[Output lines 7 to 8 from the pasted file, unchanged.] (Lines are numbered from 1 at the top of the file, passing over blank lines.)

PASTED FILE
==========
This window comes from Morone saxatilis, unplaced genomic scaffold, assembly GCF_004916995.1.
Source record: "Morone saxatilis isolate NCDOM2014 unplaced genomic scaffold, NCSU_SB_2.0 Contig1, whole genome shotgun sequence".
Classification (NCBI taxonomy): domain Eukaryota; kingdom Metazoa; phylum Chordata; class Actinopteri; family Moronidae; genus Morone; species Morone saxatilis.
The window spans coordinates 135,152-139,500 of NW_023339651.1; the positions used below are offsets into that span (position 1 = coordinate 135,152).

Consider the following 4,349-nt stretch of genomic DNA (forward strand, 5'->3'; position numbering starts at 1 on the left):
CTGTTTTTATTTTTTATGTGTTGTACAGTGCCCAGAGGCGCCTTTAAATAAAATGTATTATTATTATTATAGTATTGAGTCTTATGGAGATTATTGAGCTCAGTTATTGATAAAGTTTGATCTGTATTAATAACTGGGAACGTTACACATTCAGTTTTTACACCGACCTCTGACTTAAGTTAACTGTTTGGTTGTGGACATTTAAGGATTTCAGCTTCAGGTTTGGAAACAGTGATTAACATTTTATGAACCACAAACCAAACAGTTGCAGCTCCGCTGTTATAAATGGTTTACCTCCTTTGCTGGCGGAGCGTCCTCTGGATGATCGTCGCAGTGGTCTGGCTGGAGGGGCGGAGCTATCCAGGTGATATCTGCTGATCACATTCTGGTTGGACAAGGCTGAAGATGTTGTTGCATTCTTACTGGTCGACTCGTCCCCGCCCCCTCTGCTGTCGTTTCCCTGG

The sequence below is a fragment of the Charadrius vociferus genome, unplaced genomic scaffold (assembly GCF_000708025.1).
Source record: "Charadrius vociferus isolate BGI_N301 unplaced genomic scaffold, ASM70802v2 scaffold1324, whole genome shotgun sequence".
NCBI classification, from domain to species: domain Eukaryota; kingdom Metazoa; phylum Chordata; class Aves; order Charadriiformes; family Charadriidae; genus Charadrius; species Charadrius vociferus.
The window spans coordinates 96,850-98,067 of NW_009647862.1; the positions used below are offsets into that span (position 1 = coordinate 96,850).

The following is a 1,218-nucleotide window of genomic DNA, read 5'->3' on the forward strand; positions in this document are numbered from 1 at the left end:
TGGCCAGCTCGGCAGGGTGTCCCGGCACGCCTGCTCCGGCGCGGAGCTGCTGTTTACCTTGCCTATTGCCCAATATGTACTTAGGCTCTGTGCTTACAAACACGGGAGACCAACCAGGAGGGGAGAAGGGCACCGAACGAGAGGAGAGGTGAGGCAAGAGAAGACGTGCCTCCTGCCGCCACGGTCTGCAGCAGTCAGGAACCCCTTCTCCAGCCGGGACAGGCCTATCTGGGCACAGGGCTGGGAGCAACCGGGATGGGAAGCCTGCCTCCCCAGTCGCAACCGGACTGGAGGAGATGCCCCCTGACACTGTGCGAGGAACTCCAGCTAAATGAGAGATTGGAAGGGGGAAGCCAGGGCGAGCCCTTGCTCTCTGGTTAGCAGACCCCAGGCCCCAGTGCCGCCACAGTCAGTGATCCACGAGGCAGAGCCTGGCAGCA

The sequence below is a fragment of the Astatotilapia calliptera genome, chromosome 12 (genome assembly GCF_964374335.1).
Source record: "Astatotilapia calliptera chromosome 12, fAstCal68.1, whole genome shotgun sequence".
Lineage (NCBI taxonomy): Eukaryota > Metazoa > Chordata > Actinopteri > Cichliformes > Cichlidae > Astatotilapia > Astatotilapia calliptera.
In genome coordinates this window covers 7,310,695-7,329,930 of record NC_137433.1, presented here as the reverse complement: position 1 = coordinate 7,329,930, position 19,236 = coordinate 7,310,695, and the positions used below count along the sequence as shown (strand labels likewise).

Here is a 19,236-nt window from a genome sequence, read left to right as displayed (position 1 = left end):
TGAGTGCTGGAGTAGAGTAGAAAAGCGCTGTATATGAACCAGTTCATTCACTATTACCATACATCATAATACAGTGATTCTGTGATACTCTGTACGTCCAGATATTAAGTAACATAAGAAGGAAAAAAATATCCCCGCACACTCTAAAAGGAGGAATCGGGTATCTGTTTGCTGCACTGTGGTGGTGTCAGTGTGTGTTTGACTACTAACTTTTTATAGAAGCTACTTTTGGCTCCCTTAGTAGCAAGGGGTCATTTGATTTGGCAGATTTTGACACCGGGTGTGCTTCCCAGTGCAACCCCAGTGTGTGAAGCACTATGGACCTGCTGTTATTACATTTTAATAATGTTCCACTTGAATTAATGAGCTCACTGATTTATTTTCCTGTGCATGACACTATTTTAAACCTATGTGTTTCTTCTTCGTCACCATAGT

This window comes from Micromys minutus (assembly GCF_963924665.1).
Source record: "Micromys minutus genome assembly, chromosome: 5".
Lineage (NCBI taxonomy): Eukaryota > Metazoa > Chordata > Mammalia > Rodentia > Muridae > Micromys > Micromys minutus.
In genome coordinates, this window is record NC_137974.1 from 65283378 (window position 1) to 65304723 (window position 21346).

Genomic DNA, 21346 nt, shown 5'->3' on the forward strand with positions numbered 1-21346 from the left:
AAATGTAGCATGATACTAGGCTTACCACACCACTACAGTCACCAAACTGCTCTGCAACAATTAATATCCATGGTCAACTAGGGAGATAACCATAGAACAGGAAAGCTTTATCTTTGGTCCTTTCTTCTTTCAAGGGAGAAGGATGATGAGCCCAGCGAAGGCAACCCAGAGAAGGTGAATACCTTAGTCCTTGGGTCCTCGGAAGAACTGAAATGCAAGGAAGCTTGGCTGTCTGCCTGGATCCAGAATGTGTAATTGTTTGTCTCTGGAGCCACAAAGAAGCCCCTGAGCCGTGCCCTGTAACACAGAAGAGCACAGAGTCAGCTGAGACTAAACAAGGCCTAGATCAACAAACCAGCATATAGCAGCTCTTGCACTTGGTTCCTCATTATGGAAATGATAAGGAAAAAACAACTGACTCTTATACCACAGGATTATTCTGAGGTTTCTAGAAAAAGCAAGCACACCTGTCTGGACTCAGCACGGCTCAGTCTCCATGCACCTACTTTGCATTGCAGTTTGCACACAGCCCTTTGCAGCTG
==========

The sequence below is a fragment of the Charadrius vociferus genome, unplaced genomic scaffold (assembly GCF_000708025.1).
Source record: "Charadrius vociferus isolate BGI_N301 unplaced genomic scaffold, ASM70802v2 scaffold1324, whole genome shotgun sequence".